The present study investigates a possible relationship between use of chewing gum and otitis media with effusion (OME) in children. Chewing obviously activates jaw movements, increases salivary flow, and, by the way, the rate of swallowing and the rate of activations of peritubal muscles and tubal openings. Chewing also requires nasal respiration, thus preventing mouth breathing.
Cross-sectional study: 1756 children (2 to 6 yr of age), apparently in good health and visiting different Dutch child health centers in the region of Utrecht were examined between September 1999 and April 2002. OME was diagnosed by combined tympanometry and otoscopy. The criterion for OME was unilateral or bilateral type B tympanogram, according to Jerger. The parents had to fill out a questionnaire with a question pertaining to the chewing habits of their child.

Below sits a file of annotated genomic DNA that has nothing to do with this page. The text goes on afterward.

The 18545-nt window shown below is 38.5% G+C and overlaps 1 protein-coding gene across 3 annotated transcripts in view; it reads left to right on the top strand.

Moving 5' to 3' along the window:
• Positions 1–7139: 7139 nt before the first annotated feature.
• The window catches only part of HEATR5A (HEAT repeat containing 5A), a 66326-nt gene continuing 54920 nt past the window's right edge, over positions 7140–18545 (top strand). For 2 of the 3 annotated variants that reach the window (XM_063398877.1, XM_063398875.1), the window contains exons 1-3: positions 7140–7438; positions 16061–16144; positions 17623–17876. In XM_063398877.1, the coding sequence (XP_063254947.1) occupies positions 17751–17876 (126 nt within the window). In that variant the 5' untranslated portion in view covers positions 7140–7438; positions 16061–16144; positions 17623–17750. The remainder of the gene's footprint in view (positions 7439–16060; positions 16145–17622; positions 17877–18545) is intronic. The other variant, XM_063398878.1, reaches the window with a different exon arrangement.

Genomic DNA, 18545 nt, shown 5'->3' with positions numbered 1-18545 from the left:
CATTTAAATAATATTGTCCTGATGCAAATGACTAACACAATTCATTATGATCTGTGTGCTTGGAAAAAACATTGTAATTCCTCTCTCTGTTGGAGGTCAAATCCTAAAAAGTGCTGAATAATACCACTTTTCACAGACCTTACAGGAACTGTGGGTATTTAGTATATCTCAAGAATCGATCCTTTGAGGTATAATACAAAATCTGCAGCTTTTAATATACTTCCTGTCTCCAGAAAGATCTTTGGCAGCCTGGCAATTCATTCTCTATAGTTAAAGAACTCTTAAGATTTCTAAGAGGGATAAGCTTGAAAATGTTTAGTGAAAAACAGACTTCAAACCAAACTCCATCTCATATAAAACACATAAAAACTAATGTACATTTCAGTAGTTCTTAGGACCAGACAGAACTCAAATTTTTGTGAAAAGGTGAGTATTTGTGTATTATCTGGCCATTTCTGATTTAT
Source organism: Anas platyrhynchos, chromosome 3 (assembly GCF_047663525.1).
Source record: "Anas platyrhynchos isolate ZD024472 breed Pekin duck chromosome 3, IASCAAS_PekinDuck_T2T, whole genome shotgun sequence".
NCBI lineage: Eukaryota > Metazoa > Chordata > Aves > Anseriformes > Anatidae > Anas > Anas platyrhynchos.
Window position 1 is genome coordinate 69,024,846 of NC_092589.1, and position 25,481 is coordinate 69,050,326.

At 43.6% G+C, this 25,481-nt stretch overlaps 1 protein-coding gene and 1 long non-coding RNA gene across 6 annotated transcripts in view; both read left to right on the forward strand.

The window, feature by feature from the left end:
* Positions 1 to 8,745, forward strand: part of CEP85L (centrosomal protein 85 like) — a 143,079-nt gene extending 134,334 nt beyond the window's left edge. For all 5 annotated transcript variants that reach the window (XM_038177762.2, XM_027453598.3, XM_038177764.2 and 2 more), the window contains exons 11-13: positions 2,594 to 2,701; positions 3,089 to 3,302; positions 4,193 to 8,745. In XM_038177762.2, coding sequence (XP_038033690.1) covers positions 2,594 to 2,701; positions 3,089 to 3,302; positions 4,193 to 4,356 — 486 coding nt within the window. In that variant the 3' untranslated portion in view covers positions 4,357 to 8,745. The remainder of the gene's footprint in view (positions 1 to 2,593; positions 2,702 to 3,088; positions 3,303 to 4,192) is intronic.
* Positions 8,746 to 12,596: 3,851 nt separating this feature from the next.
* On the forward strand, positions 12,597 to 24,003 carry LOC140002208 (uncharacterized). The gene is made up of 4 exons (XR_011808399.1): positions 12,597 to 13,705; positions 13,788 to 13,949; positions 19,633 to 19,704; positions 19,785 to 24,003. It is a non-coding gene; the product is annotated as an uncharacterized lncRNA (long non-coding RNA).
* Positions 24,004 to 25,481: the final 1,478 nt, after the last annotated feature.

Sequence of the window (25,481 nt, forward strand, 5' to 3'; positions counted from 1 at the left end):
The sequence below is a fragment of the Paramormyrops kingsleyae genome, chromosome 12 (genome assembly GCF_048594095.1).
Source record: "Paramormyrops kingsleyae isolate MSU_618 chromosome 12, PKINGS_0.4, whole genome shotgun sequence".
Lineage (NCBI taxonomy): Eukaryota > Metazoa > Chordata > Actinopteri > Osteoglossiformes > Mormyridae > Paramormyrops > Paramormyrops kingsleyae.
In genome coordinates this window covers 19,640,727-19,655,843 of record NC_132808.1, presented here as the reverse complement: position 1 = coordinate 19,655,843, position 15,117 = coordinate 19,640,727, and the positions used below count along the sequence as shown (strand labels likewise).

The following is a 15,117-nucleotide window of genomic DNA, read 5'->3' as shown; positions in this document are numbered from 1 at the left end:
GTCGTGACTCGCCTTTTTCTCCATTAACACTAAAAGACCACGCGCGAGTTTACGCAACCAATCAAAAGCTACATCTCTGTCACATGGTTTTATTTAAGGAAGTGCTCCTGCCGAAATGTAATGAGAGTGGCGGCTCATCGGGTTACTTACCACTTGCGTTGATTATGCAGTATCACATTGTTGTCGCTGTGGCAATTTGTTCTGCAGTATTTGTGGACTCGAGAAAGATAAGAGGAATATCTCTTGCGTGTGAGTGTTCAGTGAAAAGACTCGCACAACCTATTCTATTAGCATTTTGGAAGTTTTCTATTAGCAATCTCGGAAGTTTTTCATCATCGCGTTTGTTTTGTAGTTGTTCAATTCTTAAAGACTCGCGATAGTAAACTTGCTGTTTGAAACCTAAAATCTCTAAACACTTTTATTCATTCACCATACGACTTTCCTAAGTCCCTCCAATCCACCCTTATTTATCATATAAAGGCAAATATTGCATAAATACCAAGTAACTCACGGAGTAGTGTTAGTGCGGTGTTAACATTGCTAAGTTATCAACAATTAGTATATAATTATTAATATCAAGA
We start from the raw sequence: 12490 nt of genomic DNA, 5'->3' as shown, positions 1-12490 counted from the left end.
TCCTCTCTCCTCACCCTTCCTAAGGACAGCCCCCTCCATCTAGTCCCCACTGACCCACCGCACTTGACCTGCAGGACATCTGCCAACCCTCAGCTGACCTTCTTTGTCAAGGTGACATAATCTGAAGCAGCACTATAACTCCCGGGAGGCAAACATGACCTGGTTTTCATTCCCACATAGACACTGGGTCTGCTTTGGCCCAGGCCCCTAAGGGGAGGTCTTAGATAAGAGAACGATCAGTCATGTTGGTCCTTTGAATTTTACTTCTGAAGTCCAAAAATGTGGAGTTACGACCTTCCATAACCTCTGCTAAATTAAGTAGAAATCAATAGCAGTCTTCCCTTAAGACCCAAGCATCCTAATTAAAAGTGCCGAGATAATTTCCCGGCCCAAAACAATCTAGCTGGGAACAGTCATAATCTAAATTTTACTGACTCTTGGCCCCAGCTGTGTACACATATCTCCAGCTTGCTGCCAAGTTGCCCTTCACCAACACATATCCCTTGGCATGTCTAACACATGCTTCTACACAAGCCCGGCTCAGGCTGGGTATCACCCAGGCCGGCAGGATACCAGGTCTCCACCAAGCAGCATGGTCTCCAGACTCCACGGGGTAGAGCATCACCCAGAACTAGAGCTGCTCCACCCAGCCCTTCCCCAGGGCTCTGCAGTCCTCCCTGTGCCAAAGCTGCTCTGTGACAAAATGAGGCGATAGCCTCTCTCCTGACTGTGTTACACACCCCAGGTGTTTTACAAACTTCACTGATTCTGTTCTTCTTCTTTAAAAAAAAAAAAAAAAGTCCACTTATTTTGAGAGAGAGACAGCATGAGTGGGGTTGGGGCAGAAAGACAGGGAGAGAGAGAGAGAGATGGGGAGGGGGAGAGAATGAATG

Logistic regression points out that age and season as well as chewing gum–consuming habits significantly influence the prevalence of OME. The strongest effects are age (OME becomes less frequent with age) and season (OME occurs less when climate is more favorable), but—ceteris paribus—a child consuming daily or at least weekly chewing gum shows significantly less chance for OME than a child who seldom consumes or consumes no chewing gum (p = 0.023).
In the case of regular use of chewing gum, the probability of having OME in children is reduced by 40%. It seems plausible that children with immature oral motorics do not like chewing gum.